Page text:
The security operatives had stormed Nunieh’s residence at about 4 a.m. and were said to have attempted to break into her apartment for hours without success. She reached out to the Rivers State governor who swiftly responded to her distress call and came with his aides to stop the arrest.

    Nunieh had levelled many allegations against the then Minister of Niger Delta Affairs Godswill Akpabio, who she accused of sexual harassment. Wike succeeded in preventing her arrest and she joined his convoy to the Government House in Port Harcourt.

    It would also be recalled that Wike also foiled the attempt to arrest Justice Mohammed Liman, on October 8, 2016, by men of the DSS,

    The security operatives had raided the houses of judges across the country while searching for “evidence linking them to corruption.” Some judges were later prosecuted but Wike ensured that Liman was not arrested, accusing the security agencies of not following due process in the discharge of their duties.

    He said, “Not under my watch will I allow this kind of impunity to take place. That is why we are here. I don’t know which judge they were detailed to abduct. I didn’t bother myself to know which judge. All I am interested in is that, at this level, it is not allowed. He is not a criminal and he is not an armed robber. If the person has committed an offence, invite him. It is only when he refuses to honour the invitation that you can adopt this commando style.”

    Expressing concerns about the spate of impunity by executives while enjoying their immunity, public affairs analyst, Bola Bolawole said: “If we can excuse what Fayose did to rescue Apostle Suleman, can we in like manner justify what the governor of Kogi State did to smuggle his erstwhile boss, Yahaya Bello, from being arrested by EFCC? I do not think that the Kogi governor did the right thing. So, also do I not think Bello himself did the right thing trying to run away from the law? How far can he run? And for how long will he hide? Has he not made his case worse now that he has been declared wanted by the EFCC?”

    Bolawole recalled that “in 2018, Fayose was taunted by the EFCC, he went to the EFCC office in Abuja by himself. He was detained and charged to court and was remanded at the Ikoyi prison for a while. The case is still on but Fayose is not in hiding like Yahaya Bello has now done. He did not run from the law.”

    He, however, called for the review of the immunity clause in the Constitution saying, “Either we remove it or we strip it of its omnibus status. The spirit and letters of the immunity law aim at allowing those enjoying it the opportunity to focus on the task of governance without distraction but now that it has become an instrument for criminality, something must be done about it.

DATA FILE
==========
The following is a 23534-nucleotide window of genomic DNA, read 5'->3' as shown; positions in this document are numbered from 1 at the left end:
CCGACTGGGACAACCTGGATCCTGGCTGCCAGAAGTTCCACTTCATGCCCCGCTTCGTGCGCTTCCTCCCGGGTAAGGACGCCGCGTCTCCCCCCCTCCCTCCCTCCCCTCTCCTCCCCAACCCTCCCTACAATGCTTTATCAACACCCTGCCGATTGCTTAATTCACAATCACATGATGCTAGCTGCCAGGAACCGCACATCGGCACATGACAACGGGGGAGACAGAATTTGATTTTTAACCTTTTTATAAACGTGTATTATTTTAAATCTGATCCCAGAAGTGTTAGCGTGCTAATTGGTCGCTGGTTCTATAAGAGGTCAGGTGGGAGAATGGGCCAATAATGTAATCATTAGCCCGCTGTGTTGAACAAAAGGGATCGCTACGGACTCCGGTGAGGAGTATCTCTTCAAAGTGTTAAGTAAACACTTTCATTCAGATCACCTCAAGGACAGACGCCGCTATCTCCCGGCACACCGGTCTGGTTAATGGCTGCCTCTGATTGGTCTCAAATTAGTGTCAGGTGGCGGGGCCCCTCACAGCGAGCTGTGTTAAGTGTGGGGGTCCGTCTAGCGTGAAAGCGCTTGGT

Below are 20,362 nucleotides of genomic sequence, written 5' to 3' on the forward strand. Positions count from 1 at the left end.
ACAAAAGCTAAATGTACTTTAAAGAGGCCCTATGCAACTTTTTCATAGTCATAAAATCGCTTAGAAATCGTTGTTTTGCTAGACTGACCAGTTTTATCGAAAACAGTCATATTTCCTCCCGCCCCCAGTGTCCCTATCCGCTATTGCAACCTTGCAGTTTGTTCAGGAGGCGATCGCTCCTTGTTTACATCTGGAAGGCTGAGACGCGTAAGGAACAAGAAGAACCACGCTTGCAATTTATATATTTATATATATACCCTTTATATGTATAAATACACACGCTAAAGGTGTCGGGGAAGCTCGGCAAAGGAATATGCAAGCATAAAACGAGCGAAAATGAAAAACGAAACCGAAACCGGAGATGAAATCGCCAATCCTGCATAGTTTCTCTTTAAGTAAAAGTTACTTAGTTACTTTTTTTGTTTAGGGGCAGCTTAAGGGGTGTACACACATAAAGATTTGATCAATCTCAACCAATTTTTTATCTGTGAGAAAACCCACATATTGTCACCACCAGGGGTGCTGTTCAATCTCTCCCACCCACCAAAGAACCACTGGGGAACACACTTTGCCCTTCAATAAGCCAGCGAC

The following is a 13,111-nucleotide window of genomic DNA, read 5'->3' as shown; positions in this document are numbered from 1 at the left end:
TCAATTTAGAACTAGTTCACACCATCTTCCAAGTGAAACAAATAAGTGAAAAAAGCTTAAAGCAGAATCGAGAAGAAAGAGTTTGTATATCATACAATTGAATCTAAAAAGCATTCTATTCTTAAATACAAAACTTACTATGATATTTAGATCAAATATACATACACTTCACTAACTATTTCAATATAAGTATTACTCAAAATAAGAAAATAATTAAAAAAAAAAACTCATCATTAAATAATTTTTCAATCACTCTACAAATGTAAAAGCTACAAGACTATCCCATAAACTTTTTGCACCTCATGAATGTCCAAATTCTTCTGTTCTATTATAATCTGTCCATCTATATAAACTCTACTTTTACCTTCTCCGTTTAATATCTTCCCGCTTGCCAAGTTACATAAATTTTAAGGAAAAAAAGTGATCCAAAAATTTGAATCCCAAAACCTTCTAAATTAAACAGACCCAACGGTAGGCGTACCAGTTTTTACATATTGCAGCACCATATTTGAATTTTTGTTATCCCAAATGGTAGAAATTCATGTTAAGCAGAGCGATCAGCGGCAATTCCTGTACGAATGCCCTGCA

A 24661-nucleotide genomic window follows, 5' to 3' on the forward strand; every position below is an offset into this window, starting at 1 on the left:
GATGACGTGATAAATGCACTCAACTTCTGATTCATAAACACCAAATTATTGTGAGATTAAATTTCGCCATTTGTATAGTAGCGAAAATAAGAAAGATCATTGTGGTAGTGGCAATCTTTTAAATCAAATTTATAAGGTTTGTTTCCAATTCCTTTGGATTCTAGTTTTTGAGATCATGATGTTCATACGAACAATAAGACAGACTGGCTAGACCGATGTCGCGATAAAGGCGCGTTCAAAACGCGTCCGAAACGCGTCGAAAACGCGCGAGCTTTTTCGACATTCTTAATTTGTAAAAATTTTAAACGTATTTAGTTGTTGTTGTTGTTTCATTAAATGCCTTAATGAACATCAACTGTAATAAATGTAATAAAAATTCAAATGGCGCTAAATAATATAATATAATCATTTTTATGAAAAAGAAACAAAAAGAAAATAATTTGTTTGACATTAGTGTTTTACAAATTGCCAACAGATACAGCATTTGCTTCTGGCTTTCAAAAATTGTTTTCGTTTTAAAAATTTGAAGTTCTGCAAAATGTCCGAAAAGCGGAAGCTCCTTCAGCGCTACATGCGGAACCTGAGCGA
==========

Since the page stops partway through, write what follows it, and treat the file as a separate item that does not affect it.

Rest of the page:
“We used to give ourselves the consolation that presidents and governors, the clan that enjoys immunity, have an expiry date, after which they can then be called to account, but with the Yahaya Bello’s incidence where spirited efforts are being made to still cover the former governor with the borrowed cloak of immunity belonging to his successor, then, this has become a serious matter that we can no longer gloss over.

    “Do not think sitting and former governors are not watching. If Yahaya Bello gets away with this, then, it will very soon become the order of the day all over the country.

    Also speaking, Mohammed Ndarani (SAN) called for the removal of the immunity clause for political leaders. He expressed his reservation over the immunity clause provided for governors and deputy governors under Section 308 of the 1999 Constitution.

    Ndarani, who declared it as an open invitation to impunity and the expressway to executive criminality added: “It’s an open invitation to wanton violation and trampling under foot of the fundamental human rights of Nigerian citizens and leads to self-aggrandizement and unhealthy self-enrichment drives, which is the bane of our leadership.”

    Making reference to EFCC and its investigations of former governors and the amount of assets being recovered across the board, he noted that since the immunity exempts the governors and deputies from criminal and civil liability, it follows that the constitution shields them from the long arms of the law.

    “This creates an atmosphere under which they could, and do wreak havoc on the economy, social fabric and political health of the country with wanton indiscretion.”

    But Ebun-Olu Adegboruwa (SAN), said that immunity for the president or governors is not forever, stating that “if the immunity of state governors is being abused, whoever is affected, in this case, the EFCC should collate its facts and after the four or eight years of the sitting governor, he/she should be prosecuted.”